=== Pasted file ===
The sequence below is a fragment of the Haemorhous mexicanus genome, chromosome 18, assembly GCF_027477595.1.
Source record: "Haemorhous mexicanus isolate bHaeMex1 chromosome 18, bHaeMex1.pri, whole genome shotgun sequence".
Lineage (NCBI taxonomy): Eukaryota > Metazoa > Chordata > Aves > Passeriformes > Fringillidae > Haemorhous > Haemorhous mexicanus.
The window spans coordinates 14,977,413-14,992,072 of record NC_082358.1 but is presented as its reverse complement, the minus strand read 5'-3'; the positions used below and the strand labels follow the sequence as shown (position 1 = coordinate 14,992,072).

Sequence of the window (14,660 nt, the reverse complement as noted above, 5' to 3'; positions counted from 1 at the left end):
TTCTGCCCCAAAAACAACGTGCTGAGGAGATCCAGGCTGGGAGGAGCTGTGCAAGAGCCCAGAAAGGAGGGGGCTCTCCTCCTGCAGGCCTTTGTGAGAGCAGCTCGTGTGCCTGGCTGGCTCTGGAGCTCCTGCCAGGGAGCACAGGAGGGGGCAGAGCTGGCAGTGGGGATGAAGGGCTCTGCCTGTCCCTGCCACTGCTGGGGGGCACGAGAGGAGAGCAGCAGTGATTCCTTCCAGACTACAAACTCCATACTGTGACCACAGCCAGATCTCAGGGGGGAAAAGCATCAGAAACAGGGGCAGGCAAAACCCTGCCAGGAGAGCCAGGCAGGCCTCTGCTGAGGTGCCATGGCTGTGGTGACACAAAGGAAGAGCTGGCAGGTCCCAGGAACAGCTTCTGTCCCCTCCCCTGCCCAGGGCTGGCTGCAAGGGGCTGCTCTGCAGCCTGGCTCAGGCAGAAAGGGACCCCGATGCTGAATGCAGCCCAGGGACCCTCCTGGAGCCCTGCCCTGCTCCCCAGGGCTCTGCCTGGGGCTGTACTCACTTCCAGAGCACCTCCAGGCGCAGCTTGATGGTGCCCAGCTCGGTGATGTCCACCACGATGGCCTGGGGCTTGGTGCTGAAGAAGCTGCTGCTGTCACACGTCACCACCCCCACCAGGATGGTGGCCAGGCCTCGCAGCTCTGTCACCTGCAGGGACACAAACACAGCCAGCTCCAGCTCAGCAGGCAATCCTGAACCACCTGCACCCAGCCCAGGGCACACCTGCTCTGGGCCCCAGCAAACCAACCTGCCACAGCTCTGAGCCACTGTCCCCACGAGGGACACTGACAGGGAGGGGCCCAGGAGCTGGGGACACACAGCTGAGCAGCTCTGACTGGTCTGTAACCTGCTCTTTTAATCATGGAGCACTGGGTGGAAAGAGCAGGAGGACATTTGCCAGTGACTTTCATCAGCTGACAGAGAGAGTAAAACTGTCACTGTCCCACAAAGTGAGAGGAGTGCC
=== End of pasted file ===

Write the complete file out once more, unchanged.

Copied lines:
The sequence below is a fragment of the Haemorhous mexicanus genome, chromosome 18, assembly GCF_027477595.1.
Source record: "Haemorhous mexicanus isolate bHaeMex1 chromosome 18, bHaeMex1.pri, whole genome shotgun sequence".
Lineage (NCBI taxonomy): Eukaryota > Metazoa > Chordata > Aves > Passeriformes > Fringillidae > Haemorhous > Haemorhous mexicanus.
The window spans coordinates 14,977,413-14,992,072 of record NC_082358.1 but is presented as its reverse complement, the minus strand read 5'-3'; the positions used below and the strand labels follow the sequence as shown (position 1 = coordinate 14,992,072).

Sequence of the window (14,660 nt, the reverse complement as noted above, 5' to 3'; positions counted from 1 at the left end):
TTCTGCCCCAAAAACAACGTGCTGAGGAGATCCAGGCTGGGAGGAGCTGTGCAAGAGCCCAGAAAGGAGGGGGCTCTCCTCCTGCAGGCCTTTGTGAGAGCAGCTCGTGTGCCTGGCTGGCTCTGGAGCTCCTGCCAGGGAGCACAGGAGGGGGCAGAGCTGGCAGTGGGGATGAAGGGCTCTGCCTGTCCCTGCCACTGCTGGGGGGCACGAGAGGAGAGCAGCAGTGATTCCTTCCAGACTACAAACTCCATACTGTGACCACAGCCAGATCTCAGGGGGGAAAAGCATCAGAAACAGGGGCAGGCAAAACCCTGCCAGGAGAGCCAGGCAGGCCTCTGCTGAGGTGCCATGGCTGTGGTGACACAAAGGAAGAGCTGGCAGGTCCCAGGAACAGCTTCTGTCCCCTCCCCTGCCCAGGGCTGGCTGCAAGGGGCTGCTCTGCAGCCTGGCTCAGGCAGAAAGGGACCCCGATGCTGAATGCAGCCCAGGGACCCTCCTGGAGCCCTGCCCTGCTCCCCAGGGCTCTGCCTGGGGCTGTACTCACTTCCAGAGCACCTCCAGGCGCAGCTTGATGGTGCCCAGCTCGGTGATGTCCACCACGATGGCCTGGGGCTTGGTGCTGAAGAAGCTGCTGCTGTCACACGTCACCACCCCCACCAGGATGGTGGCCAGGCCTCGCAGCTCTGTCACCTGCAGGGACACAAACACAGCCAGCTCCAGCTCAGCAGGCAATCCTGAACCACCTGCACCCAGCCCAGGGCACACCTGCTCTGGGCCCCAGCAAACCAACCTGCCACAGCTCTGAGCCACTGTCCCCACGAGGGACACTGACAGGGAGGGGCCCAGGAGCTGGGGACACACAGCTGAGCAGCTCTGACTGGTCTGTAACCTGCTCTTTTAATCATGGAGCACTGGGTGGAAAGAGCAGGAGGACATTTGCCAGTGACTTTCATCAGCTGACAGAGAGAGTAAAACTGTCACTGTCCCACAAAGTGAGAGGAGTGCC